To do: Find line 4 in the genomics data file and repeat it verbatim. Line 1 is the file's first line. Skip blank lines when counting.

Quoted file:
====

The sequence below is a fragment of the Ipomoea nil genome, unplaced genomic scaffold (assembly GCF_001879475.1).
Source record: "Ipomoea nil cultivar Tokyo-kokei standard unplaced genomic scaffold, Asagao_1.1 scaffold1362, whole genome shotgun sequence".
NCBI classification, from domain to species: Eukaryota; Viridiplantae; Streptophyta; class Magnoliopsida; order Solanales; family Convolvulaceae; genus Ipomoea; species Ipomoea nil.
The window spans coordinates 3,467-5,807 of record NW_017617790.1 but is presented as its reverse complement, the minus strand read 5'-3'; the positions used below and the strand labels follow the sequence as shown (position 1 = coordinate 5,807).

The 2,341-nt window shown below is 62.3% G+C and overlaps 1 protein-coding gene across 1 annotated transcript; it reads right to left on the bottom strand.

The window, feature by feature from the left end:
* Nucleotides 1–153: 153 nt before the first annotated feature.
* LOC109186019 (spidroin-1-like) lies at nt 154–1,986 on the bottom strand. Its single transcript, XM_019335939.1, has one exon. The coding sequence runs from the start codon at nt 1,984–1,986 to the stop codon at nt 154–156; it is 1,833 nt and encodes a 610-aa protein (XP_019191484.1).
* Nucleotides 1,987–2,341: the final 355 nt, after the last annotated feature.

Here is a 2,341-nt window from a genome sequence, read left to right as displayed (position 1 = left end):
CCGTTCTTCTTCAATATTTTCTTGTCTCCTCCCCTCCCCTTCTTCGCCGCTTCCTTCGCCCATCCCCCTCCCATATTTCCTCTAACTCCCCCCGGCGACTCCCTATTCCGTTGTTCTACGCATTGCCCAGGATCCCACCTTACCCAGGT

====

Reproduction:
The window spans coordinates 3,467-5,807 of record NW_017617790.1 but is presented as its reverse complement, the minus strand read 5'-3'; the positions used below and the strand labels follow the sequence as shown (position 1 = coordinate 5,807).